Chairman Matz Statement on Corporate Credit Unions Final Rule

WASHINGTON, DC (April 30, 2015) — This final rule includes several provisions of regulatory relief.

The most important form of relief, from a safety and soundness perspective, is the provision that will allow surviving corporates to count retained earnings acquired in mergers going forward. Removing this significant accounting hurdle for corporates that choose to consolidate will reduce future risks to their members and to the Share Insurance Fund. As corporates retain more earnings, they will pose less risk to member credit unions that contributed capital to those corporates.

However, based on comments to our proposed rule, some may criticize this final rule—not for what it does, but for what it doesn’t do. So for those who may criticize this rule because it doesn’t give corporates everything they asked for, let me share a historical perspective.

In 2008, troubled corporates held $50 billion in non-liquid investments which they could not sell off in any market. In the difficult years that followed, NCUA had to inject $26 billion of liquidity into the system. Corporates had to extinguish $5.6 billion in capital—most of which was contributed by member credit unions. All natural-person credit unions had to pay $4.8 billion in assessments to the Corporate Stabilization Fund to prevent massive losses to the Share Insurance Fund.

Those billions of dollars in corporate losses would have immediately cascaded throughout the entire system and negatively affected every credit union’s bottom line.

So credit union officials urged us to “never again” allow corporates to make such non-liquid investments and operate with such thin retained earnings.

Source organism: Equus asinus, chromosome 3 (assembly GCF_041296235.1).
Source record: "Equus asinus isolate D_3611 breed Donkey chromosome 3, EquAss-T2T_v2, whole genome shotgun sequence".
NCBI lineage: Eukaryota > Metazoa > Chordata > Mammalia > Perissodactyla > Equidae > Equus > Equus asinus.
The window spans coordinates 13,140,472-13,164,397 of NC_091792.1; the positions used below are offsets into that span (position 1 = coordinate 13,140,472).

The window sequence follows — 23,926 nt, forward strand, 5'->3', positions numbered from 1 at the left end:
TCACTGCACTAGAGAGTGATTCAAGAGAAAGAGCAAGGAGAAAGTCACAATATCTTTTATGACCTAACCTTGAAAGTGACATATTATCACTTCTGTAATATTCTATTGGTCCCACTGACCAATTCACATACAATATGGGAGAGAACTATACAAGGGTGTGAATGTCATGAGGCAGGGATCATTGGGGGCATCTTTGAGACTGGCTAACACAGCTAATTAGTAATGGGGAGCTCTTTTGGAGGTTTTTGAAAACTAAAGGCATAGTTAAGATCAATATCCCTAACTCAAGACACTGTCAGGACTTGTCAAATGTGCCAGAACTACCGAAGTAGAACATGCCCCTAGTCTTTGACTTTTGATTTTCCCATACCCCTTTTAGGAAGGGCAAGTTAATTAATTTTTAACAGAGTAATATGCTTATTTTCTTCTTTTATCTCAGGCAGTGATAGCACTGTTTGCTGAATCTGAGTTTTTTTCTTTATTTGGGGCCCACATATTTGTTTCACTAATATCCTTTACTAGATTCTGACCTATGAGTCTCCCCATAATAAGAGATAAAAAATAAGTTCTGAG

In 2010, the NCUA Board unanimously finalized substantive changes to the corporate rule to limit investment authorities and strengthen capital requirements.

Now, as a result of the strong corporate rule:

  • Corporates have reduced reliance on investment yields, by generating more earnings through transaction services and payment systems; and
  • Corporates are strengthening their capital base, by building retained earnings rather than relying on capital contributions from member credit unions.

So today, we cannot simply turn back the clock to 2008. While critics may say the crisis is behind us, we cannot forget the painful lessons. Those who have forgotten or were unaware of how we avoided a credit union system meltdown because of the corporate crisis may not appreciate the importance of ensuring that corporates maintain liquid investments and quality capital. We cannot revert to policies which failed to prevent the last crisis—policies which I voted against during my first term on this Board.

I could not in good conscience vote to relax corporates’ capital requirements or extend their investment authorities beyond seasonal liquidity needs. I couldn’t do it in 2002, and I won’t do it today. That’s why I support this final rule as written.

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